The stacks of wild cards also function as the endgame trigger; once two of the four piles of wild cards are claimed, the game ends. At that point you break your deck apart, count all the victory points you have earned on each of your wild cards, and the player with the highest score is the winner.
Compared to Scrabble
I’ve played a lot of Scrabble, and talked about Scrabble to a lot of people who are into hobby board games. The most common complaints I hear are that turns take too long as people hold their head in their hands trying to find a really good word and a valid spot to place their word once they’ve finally identified it. The other major complaint I hear frequently (out of my own mouth because my wife is the worst for this) is that as you get better and better at Scrabble, the game becomes less and less about playing great words, and more about playing small words that score well while controlling your opponent’s access to the double and triple word score spots. Scrabble devolves from a word game into a game almost entirely about area control and getting a mix of letters that can go in many high scoring places.
Paperback does a excellent job of sidestepping the complaints that plague Scrabble. By removing the need to chain off other words on a board, each player needs only to focus on the letters in their hand. It’s often much easier to see a word that uses all, or at least most of your cards and that’s the best word you can possibly make. The flipside to this is you are now at the mercy of your deck. If you draw a bad hand of cards (such as Q, K, J, X, C and no wilds), you’ll just have to discard your hand and wait for your next turn. You can’t even play a tiny word for one or two cents because any unspent currency is lost at the end of your turn.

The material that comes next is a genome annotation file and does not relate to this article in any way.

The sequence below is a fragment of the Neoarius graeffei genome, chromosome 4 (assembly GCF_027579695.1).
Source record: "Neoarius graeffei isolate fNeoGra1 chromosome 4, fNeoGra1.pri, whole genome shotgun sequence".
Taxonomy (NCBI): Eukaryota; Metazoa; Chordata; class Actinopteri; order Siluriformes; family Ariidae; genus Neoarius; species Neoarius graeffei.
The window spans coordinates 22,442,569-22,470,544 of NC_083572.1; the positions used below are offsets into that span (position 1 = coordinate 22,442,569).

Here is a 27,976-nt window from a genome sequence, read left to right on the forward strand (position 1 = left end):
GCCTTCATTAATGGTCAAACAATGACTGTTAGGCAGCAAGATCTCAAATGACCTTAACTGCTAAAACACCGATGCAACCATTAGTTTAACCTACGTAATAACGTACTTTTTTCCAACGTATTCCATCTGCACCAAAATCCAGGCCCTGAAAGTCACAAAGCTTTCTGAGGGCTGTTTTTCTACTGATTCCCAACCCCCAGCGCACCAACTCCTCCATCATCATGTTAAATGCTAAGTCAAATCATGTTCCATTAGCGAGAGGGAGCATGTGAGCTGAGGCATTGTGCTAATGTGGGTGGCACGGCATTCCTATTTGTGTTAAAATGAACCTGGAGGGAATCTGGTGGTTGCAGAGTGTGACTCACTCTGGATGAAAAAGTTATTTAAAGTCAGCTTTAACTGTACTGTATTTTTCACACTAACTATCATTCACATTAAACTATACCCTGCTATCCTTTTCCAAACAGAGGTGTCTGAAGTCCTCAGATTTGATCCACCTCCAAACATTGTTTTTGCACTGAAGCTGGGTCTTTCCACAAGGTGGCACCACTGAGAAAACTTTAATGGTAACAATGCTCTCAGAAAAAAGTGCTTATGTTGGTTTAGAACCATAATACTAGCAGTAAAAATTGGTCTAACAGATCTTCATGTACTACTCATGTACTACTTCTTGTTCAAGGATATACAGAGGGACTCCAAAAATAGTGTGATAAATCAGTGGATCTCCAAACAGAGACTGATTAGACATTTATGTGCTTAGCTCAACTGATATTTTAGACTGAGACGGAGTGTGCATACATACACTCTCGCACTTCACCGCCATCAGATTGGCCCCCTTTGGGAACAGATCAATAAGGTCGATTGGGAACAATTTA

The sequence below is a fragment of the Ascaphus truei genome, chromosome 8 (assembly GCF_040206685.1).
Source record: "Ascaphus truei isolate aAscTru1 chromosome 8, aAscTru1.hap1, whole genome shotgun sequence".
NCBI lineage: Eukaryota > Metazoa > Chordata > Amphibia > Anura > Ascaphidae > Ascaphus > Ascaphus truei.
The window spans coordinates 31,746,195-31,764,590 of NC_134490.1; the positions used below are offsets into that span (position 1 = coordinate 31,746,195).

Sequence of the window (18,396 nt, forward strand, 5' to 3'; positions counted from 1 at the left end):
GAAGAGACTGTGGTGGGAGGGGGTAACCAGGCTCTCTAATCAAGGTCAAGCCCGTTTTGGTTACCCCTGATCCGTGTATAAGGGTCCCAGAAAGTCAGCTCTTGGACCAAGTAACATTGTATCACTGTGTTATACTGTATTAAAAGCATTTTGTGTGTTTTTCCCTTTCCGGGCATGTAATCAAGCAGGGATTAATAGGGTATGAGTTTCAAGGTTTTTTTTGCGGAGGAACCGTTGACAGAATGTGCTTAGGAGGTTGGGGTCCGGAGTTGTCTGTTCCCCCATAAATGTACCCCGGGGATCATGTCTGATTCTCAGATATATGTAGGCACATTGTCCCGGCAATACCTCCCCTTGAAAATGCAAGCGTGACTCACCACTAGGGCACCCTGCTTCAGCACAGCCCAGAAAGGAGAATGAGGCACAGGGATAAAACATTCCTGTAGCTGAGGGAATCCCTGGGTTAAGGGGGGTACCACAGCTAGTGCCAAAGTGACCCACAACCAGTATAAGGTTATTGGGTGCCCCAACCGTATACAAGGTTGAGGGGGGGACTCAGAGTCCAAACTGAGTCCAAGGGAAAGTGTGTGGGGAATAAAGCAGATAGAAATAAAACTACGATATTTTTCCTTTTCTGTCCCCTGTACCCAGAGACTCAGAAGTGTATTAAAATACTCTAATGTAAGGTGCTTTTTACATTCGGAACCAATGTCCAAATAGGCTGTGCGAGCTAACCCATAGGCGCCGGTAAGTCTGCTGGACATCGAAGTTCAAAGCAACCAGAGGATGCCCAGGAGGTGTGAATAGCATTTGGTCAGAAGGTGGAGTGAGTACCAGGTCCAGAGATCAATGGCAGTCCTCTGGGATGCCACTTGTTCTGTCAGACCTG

Paperback doesn’t try to improve upon the deck building genre, nor does it need to. If you’ve played Dominion then Paperback‘s economy and mechanic of points cards clogging up your deck will immediately feel familiar. By taking the tried and true formula of deck building and applying a word-building theme, designer Tim Fowers has created an approachable gateway for fans of word games everywhere.
Paperback is a game that my wife and I have played a lot. We have played the physical game at least 19 times together, and when the Android app was released we instantly bought it and spent many a night playing against each other while lying in bed before going to sleep. We’d have games going during our work days, each of us stealing a few minutes here and there to play a turn. It is a super fun game, and it takes a long time before repeatedly playing it gets old.
I have a type. It’s Tim Fowers
Honestly, once the app came out, the tabletop version really stopped hitting the table. The setup for the game is a bit much, even with the well divided box. Eight separate piles that form the store, plus 4 more piles for the victory point cards, everyone gets a starter deck and common cards need to be arranged; it’s not difficult to set up, but it is absolutely easier to just press a button on the phone and start playing. It is also handy that the app will dictate which words can and cannot be used. The app does lack the attack cards that inject a bit of player interaction into the game, but my wife and I often choose not to play those cards. For us, the joy comes from building each other up and trying to see who can stand tallest, not who is better at knocking the other to their knees.
Since the app came to our phones, Paperback has physically hit the table 3 times. I have felt slightly burned out on it because we have played it so frequently, but I still get a sense of glee when I open the box and hand each player a deck of fairly well-worn cards. I hadn’t actually noticed how worn my cards had become until I received the Paperback Unabridged expansion along with my Kickstarter copy of Hardback. Once the expansion content was slotted into the original Paperback box, I was taken aback by how pristine the new cards looked and how tattered by comparison my old cards were. Personally, I believe well-loved cards are a sign of a great game.
Can you tell which cards were added later?
For me, Paperback is my favourite word game, narrowly edging out it’s pre-quill, Hardback. I love the deck building and the trade-off of buying wild cards that clog up the deck but provide the points you need to win the game. I’ve introduced Paperback to a lot of people, and it’s never failed to impress. So many people have played Scrabble that a word game is almost second nature, and the twist of deck building always excites, especially if it’s a mechanic that they haven’t seen before. Because it has such an appeal for people who aren’t into designer board games, it’s the perfect game to use to introduce your bibliophile friends to this wonderful hobby.
Why does my name have so many E’s?